May 25, 2019 by Kam

Valuing Your Product


Value determines everything about the success of your product. This guide will walk through what you need to know as a software developer thinking about building new products.

Table of Contents

What Is Value?

Value is how people think about the benefits of your software. Depending on what you sell, this can be quantified in a variety of different ways.

Your product might help moms save money, it could help painters sell more paintings or be for entertainment.

Your value should be so evident everyone can see it. IF it isn’t, you’re going to have a hard time selling your product.

Why This Matters?

Value will be a huge determinent in the success of your business. If you enable businesses to do something they could not do before, you are creating value (assuming they want to do the thing you made possible).

This can look like a lot of different things but for Grand this can be pitched a variety of ways:

  • Cost savings: We make it possible for anyone on your team to add integrations without needing developer help.
  • Value creating: We help companies grow faster by enabling their developers to focus on the product (and build better software)

The cost savings has a clear, you save me $500/month and I am willing to pay you $100 for that. The value creating option is more ambiguous.

Enabling a fast growing startup to grow 10% faster might make a $5 million dollar difference in their valuation. That product could be worth $1,000 a month.

Could you save the customer 1 hire? Developers cost $10,000 a month. Congrats, your same product is now worth $5,000 a month.

Value, and how you articulate that will determine the ease of which you grow. Spend time thinking about the options, and plan accordingly.

Who To Sell To?

Who to sell to will be another very important metric. I know nothing about selling to consumers so I will pass that onto others who do.

Ideally, you want to sell to businesses. Businesses that are making money. Software developers often target small businesses and underprice. Don’t serve the startup market.

Startups don’t have money. It is very hard for you to build a business if your customers don’t have cash.

Because of this, you want to target those businesses who have the pain you fix & have cash to fix it. There are tons of ways you can figure this out, but use sites like:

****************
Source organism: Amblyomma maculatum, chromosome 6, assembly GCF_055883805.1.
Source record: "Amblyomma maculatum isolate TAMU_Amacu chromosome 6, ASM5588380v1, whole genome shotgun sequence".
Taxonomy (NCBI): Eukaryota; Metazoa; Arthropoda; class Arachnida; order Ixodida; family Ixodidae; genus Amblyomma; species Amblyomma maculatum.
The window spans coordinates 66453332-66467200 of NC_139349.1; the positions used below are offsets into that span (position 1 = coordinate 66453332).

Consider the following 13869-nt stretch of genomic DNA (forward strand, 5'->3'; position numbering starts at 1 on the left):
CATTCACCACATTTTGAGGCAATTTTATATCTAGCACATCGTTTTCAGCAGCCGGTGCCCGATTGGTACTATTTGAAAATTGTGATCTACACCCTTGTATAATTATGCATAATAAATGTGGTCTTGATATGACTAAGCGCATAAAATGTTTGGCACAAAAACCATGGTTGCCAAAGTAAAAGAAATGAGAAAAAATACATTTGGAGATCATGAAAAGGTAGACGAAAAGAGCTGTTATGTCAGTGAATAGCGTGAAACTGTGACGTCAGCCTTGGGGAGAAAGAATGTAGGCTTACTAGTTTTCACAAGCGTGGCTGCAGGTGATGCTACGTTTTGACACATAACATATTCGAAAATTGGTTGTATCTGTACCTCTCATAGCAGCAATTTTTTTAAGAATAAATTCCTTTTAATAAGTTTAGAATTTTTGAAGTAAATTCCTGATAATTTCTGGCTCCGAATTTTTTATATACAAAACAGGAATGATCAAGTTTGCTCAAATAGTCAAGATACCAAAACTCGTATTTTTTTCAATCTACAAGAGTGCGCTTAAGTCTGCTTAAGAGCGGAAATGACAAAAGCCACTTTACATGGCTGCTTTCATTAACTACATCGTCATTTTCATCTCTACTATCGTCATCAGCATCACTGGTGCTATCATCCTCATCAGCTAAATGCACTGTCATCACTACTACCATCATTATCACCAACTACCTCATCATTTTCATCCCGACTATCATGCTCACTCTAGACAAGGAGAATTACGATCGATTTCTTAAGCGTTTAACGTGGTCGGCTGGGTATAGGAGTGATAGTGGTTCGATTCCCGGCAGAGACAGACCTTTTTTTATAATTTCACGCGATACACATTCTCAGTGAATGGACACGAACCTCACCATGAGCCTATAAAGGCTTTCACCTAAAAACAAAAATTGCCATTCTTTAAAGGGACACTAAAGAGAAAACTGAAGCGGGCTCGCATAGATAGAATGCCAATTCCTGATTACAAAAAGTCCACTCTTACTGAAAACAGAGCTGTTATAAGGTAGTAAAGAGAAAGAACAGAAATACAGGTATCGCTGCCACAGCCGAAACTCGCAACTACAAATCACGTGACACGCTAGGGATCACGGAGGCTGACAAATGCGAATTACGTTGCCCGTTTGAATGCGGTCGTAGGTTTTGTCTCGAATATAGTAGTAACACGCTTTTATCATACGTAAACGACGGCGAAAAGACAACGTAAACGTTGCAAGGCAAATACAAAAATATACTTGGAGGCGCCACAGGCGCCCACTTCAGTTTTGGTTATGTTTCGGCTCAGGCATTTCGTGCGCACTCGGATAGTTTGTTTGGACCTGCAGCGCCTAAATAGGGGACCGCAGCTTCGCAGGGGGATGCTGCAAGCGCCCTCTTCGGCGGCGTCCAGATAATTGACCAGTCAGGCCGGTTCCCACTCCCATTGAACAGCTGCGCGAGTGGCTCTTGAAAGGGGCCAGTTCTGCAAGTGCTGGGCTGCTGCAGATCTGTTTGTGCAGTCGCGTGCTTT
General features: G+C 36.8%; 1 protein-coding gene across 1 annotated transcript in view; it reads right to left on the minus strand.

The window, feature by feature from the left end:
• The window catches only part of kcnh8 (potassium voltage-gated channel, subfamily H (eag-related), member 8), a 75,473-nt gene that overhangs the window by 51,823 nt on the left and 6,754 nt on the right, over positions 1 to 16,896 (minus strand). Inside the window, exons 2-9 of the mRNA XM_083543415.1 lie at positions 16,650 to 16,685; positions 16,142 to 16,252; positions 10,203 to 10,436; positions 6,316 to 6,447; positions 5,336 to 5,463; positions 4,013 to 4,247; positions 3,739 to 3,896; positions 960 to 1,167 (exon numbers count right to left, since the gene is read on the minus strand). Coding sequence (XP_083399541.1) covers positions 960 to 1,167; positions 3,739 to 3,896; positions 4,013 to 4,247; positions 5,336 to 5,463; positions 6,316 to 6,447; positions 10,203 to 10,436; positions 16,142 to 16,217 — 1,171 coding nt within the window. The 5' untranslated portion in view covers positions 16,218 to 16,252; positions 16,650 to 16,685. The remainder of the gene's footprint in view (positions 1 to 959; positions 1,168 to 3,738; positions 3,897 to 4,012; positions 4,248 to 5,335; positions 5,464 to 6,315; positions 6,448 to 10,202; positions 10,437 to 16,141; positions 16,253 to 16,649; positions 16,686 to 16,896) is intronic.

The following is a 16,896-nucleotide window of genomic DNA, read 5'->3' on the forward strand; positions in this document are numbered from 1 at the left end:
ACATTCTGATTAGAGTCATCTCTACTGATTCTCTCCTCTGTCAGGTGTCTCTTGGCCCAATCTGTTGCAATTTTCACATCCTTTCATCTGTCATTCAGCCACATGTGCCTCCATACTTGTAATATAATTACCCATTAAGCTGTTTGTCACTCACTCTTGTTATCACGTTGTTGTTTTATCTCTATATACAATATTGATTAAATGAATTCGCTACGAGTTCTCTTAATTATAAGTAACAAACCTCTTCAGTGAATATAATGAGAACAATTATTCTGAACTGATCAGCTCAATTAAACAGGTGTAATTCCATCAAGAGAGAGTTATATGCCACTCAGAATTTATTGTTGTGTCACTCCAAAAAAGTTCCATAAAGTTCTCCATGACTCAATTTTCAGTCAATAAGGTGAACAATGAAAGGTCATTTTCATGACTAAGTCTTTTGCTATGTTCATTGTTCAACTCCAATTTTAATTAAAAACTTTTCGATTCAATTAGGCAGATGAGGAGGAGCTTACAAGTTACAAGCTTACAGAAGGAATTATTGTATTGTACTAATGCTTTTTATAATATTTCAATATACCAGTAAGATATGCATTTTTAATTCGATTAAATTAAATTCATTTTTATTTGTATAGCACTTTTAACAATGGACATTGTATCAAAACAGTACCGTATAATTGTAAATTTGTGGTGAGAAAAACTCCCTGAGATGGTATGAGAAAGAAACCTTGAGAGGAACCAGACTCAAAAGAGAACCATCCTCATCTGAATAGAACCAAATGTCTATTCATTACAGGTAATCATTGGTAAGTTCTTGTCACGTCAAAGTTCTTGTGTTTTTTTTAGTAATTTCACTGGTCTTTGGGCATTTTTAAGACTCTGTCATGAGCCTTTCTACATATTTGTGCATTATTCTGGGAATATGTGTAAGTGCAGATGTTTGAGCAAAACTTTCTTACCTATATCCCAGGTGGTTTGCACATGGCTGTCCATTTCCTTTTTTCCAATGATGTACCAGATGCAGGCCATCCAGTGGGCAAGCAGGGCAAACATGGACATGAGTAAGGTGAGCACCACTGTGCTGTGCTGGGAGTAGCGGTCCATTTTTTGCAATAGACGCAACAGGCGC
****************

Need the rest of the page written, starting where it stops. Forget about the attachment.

• SimilarWeb
  • Alexa
  • Job Boards
  • LinkedIn

To get a feel for how big the company might be. A good proxy for revenue (on the low side) is number of employees * 5,000. Employees cost more than that but start there.

If you have 7 employees at your small company it is reasonable to assume your burn is $40,000 a month (at least). A company burning $40,000 a month won’t notice your $9/month tool.

Good luck getting the owner to talk to you with that price either. Price is part of the experience of a product. $9 software feels like McDonalds.

A good product should be $50, $100, $500 a month! You are pouring endless hours into it. I know you think about the bug you have in the shower and you deserve to be paid for that time!

Just imagine what it would cost if you charged $100/hour :)

The goal is to create a sustainable business!

If your customers are burning $40,000 a month they would rather pay you $100/month and make sure you’re not going to go out of business in a year than pay you $9.

You can disregard this advice if you have never thought about a bug in the shower. If so, lucky you.

Price Vs Value

Value is the benefit you provide. Price is the amount you charge for that value. If you provide $10,000 of benefit, you might be able to charge $1,000.

You want to get good at articulating the value, so when you mention the price it is a no brainer. There are tons more people who are more experienced and knowledgable about pricing but this will get you started.

Start with the value you provide a specific customer (businesses of some sort) and work backwards from there.

Thanks for reading. If you have suggestions on how to improve this guide don’t hesitate to reach out :)